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Bim at 45: Production far from perfect but Andre Tanker’s music scores big

“Revisiting Bim four and a half decades later, thanks to the 40th Anniversary Film and Music Pack, I find the film’s imperfections all the more endearing, its shortcomings charming. Perfection in any home-grown Trinidad film product back then would have been out of sync with place and context; it remains elusive even today.

“But today, those ‘imperfections’ can be contemplated with even greater fondness as qualities that help to make Bim all the more abiding.”

The author of this three-part series to mark the 45th anniversary of the production of Bim, “T&T’s best ever film,”  is Owen Thompson, a Trinidadian writer on film and theatre who has been living and working in Spain, France and England since the early 1980’s.

Caption: Bim (Ralph Maraj) has a serious discussion with a comrade in the eponymous 1974 film.

I would have given anything to be a fly on the wall the day Hugh and Suzanne Robertson, together with Raoul Pantin, sat down before André Tanker to broach the subject of the music for Bim. I can imagine producers, director and screenwriter saying to score composer something along these lines:

“It’s about this Indian boy, Bim Singh, who leaves his country village in the late 40s after his father is killed by family enemies to go to the capital. He’s only 15 when he arrives in Port-of-Spain, where he encounters bigger, fiercer wars. He meanders through family fall-outs, schoolyard hostilities and petty street crime to eventually reach lofty heights in the world of politics.

“It is an era of much brinksmanship and manoeuvring, with incessant talk of Independence. We follow him until his final fall; we want to end with a close-up of a face filled with horror, the face of Bim himself, by then an influential political leader but a deeply disturbed man. We home in on him mere nano-seconds after he realises he has committed his final, most serious crime…”

Running through the hour and forty minutes of screen time before that final shot are all the beautiful imperfections of the first fully Trinidadian feature film. There is everything that makes it the precious, ground-breaking work it was at the time. I was 12 going on 13 when Bim was released in Trinidad and children my age were not allowed to see it. The film, it was explained, contained “plenty violence and cussin” so the censors did not think it appropriate for children.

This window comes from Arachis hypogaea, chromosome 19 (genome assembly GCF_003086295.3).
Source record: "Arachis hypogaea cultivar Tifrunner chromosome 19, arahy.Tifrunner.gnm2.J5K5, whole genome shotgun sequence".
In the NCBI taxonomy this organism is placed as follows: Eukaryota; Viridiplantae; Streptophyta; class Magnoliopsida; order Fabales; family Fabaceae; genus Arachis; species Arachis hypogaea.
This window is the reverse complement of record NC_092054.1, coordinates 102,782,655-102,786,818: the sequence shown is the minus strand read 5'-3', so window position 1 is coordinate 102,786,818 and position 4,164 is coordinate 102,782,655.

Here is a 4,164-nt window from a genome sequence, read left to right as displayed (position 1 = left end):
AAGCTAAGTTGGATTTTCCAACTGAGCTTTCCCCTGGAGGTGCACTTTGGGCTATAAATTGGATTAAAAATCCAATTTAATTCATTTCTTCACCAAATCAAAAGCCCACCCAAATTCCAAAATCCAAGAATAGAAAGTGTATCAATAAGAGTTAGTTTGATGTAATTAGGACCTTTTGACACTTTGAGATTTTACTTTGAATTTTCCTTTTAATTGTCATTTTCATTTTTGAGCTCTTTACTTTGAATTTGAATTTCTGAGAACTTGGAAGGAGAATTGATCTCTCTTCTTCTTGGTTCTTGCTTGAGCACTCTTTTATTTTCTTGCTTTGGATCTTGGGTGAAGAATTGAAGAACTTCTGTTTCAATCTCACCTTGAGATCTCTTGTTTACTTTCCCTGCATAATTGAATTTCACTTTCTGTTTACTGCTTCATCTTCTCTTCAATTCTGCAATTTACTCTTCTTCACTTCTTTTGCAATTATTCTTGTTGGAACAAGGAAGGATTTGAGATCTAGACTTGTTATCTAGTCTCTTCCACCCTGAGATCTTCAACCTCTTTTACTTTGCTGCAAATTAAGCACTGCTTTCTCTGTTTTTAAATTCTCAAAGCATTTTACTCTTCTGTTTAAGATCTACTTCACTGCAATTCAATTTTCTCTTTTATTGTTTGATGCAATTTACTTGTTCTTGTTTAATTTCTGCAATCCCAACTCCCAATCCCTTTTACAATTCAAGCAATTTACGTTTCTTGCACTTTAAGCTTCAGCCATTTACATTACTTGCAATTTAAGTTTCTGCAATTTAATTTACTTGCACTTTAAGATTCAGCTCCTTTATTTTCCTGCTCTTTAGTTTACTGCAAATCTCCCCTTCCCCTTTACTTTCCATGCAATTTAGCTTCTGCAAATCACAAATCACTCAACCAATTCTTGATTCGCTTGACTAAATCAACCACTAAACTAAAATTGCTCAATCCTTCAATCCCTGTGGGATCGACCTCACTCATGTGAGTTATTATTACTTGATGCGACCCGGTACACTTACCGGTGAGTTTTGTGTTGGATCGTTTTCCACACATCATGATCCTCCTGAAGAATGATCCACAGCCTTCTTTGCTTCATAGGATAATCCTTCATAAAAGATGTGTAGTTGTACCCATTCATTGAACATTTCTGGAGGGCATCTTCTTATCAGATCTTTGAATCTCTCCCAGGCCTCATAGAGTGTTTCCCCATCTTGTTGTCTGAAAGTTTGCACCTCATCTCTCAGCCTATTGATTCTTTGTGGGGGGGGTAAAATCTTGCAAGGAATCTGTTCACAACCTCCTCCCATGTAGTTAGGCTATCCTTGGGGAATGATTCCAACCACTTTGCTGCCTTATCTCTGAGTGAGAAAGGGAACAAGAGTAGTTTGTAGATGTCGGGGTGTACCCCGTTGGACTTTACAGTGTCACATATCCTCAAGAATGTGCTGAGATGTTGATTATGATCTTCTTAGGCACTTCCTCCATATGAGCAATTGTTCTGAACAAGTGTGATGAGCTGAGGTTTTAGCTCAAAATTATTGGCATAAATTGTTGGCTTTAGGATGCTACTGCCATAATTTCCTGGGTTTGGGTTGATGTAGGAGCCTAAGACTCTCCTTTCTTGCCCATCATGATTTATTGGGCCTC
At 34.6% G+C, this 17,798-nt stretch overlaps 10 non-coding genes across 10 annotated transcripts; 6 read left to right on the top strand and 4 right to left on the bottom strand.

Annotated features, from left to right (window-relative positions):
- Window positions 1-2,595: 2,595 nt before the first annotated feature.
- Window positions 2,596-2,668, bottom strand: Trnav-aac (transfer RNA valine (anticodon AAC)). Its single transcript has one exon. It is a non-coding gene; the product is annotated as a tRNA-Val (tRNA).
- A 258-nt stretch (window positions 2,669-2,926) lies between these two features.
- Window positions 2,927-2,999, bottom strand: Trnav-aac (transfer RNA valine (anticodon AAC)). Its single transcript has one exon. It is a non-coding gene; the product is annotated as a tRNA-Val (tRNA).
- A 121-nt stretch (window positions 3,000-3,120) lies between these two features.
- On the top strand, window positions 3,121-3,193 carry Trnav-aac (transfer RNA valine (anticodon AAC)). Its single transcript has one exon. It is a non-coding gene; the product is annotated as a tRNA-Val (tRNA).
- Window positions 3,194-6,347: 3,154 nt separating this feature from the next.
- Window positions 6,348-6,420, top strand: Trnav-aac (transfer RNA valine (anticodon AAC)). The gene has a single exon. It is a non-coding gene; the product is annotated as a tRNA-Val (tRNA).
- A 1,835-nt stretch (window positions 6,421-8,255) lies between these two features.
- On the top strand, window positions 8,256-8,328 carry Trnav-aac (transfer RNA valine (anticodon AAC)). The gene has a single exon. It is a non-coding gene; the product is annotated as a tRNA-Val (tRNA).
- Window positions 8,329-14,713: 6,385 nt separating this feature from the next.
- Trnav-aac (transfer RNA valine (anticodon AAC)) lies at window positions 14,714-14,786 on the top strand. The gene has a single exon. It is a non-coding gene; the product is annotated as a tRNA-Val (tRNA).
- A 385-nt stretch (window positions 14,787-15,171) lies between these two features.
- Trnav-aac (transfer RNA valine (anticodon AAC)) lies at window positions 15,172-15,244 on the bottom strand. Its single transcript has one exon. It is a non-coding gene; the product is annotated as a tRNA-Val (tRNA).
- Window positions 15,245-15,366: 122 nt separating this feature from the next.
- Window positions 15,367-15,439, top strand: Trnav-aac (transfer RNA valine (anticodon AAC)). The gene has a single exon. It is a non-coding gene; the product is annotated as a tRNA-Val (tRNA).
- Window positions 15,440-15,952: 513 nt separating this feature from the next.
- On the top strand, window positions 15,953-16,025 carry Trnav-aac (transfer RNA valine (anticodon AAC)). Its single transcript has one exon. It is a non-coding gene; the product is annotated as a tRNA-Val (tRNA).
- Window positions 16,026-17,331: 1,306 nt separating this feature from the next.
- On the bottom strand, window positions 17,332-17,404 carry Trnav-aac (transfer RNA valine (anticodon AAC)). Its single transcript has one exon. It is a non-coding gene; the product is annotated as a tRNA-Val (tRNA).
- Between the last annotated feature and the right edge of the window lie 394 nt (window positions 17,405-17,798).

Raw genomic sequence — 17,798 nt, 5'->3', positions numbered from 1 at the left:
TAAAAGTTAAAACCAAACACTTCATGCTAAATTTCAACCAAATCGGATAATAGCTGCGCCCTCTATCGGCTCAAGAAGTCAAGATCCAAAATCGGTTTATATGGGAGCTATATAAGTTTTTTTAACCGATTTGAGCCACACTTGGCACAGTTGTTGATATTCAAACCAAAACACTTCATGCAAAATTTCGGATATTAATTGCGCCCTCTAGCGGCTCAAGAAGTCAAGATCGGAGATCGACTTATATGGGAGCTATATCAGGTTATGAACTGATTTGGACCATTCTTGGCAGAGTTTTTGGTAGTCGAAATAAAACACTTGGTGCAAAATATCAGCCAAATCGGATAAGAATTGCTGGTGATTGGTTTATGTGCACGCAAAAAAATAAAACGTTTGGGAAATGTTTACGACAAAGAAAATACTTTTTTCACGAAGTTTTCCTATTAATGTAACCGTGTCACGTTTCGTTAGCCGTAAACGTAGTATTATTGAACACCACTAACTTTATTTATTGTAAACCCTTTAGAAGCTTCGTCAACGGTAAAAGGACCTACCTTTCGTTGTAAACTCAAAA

Photo: Raoul Pantin, who wrote the script for the 1974 film, discusses the work on the occasion of the 40th anniversary of its release.
(Courtesy: Trinidad Guardian)

I had heard from people old enough—some of my teachers at QRC—that it was “worth seeing,” a healthy change from the Bruce Lee and karate fare that was the craze among children at that time. Much more than there had been for Caribbean Fox four years earlier or for the 1969 The Right and the Wrong, both helmed by Indian director Harbance Kumar, there was a buzz about this “film about Trinidad by Trinidadians.”

When I did eventually see Bim, I was indeed struck by all the crude street language, the “violence and cussin,” the portrayal of animosity among the races in Trinidad and Tobago, the way men seemed to think they were entitled to treat women. What the Robertsons and Pantin had been able to do then was indeed ground-breaking, immense and the immensity of their achievement can be even better appreciated today, almost half a century later.

Revisiting Bim four and a half decades later, thanks to the 40th Anniversary Film and Music Pack, I find the film’s imperfections all the more endearing, its shortcomings charming.

Perfection in any home-grown Trinidad film product back then would have been out of sync with place and context; it remains elusive even today. But today, those “imperfections” can be contemplated with even greater fondness as qualities that help to make Bim all the more abiding.

Photo: Bim lead actor Ralph Maraj became a Cabinet minister with two different parties, life upstaging art?

One thing that was not off limits to children at the time was the music of the film. Failings of plot, characters and characterisations notwithstanding, one majestic element illuminates the heady undertaking embarked upon by Messrs Robertson and Pantin 45 years ago. These gentlemen had the vision to confer the responsibility for the score to a then 31-year-old Andre Tanker. Having listened to the 33-minute soundtrack again today, I am left in absolutely no doubt about Tanker’s place in the pantheon of Caribbean music.